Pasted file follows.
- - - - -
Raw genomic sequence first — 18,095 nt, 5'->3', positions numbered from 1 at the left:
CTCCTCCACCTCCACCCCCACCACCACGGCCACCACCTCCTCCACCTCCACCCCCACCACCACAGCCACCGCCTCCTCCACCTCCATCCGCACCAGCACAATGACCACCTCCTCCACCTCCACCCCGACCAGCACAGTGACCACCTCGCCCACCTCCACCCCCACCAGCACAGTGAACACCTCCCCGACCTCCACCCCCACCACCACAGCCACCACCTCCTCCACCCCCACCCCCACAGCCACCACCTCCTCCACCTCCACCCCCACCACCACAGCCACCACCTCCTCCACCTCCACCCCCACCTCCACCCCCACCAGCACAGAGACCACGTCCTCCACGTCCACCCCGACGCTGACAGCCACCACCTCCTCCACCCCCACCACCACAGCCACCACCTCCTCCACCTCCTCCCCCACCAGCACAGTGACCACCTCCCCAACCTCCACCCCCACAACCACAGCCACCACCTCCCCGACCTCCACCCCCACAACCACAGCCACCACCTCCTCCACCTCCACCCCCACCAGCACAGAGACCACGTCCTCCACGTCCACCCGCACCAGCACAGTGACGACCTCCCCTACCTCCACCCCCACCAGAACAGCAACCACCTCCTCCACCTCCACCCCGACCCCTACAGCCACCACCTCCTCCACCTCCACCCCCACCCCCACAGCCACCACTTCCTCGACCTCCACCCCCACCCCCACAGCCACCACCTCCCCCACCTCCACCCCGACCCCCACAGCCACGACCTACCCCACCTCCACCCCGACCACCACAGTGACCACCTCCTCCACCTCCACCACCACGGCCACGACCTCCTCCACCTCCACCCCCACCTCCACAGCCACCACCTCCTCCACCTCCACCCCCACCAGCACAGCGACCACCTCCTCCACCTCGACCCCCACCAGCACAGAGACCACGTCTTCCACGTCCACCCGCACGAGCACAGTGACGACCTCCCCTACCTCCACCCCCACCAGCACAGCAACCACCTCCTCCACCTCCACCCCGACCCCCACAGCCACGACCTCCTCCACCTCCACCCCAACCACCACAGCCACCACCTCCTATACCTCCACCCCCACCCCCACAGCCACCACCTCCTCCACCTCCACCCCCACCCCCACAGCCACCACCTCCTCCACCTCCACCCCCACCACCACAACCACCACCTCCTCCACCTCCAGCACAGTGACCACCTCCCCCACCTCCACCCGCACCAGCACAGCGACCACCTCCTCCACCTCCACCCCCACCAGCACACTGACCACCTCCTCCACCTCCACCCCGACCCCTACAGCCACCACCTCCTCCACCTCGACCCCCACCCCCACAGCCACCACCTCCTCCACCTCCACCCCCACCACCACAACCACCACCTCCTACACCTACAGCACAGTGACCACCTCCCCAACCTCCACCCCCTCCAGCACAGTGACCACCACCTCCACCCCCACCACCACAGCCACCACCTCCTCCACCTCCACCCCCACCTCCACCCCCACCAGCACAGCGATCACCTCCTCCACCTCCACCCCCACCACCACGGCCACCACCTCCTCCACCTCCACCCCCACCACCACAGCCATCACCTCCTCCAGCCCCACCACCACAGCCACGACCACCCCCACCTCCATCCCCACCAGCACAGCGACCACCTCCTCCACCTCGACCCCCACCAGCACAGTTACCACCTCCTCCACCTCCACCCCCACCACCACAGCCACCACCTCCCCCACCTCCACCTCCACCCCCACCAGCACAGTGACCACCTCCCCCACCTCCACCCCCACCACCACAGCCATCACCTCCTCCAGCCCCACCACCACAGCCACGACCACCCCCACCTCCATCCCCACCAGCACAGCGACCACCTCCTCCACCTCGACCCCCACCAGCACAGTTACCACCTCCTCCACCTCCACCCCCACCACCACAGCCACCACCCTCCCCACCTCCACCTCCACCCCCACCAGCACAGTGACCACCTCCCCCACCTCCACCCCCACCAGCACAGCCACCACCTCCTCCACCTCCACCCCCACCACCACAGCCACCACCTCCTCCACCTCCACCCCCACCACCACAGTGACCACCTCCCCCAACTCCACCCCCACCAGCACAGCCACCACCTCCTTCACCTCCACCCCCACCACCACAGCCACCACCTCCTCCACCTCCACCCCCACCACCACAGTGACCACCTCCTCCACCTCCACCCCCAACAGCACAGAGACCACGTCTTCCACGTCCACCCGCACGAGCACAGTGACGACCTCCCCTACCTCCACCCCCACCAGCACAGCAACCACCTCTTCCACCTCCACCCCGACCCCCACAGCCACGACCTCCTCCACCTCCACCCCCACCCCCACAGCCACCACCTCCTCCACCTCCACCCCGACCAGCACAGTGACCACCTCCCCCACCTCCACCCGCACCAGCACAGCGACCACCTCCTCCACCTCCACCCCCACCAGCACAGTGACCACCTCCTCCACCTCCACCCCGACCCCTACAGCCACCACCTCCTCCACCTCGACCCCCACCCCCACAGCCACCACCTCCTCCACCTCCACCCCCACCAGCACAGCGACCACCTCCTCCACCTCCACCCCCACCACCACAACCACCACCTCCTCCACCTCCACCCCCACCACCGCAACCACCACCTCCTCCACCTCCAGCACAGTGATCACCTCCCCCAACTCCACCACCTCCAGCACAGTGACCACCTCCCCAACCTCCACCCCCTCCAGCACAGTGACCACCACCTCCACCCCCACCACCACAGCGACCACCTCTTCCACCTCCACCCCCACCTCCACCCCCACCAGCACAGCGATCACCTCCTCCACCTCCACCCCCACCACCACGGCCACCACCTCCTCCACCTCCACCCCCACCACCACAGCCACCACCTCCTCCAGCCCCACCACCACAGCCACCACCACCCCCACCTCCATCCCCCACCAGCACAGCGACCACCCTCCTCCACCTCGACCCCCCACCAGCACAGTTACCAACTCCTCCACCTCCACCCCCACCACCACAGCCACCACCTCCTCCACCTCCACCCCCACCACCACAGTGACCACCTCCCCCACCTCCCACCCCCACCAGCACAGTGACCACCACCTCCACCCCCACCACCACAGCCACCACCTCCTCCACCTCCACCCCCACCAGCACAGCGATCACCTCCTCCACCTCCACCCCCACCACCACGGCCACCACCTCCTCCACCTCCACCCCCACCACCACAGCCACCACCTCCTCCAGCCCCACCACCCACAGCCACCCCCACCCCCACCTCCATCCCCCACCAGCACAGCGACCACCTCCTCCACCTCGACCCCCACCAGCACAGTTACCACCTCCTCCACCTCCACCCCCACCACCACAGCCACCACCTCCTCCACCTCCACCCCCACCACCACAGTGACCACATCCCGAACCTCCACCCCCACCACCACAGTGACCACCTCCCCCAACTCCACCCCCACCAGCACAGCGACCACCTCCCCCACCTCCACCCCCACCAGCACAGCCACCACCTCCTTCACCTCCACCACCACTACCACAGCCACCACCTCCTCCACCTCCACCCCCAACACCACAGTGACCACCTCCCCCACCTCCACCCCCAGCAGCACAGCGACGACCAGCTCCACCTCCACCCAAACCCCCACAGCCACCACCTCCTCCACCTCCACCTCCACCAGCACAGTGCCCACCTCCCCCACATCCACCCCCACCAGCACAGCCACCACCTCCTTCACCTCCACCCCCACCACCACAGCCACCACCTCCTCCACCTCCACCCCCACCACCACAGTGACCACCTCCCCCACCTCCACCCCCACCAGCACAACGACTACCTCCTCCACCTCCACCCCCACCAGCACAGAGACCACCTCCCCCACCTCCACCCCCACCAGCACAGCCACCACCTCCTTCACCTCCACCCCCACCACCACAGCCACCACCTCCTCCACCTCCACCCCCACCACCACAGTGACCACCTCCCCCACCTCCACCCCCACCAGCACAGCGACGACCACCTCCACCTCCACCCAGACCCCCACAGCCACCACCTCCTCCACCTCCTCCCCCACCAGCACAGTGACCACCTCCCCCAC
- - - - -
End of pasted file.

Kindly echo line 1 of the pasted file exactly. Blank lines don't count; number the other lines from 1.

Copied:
Raw genomic sequence first — 18,095 nt, 5'->3', positions numbered from 1 at the left: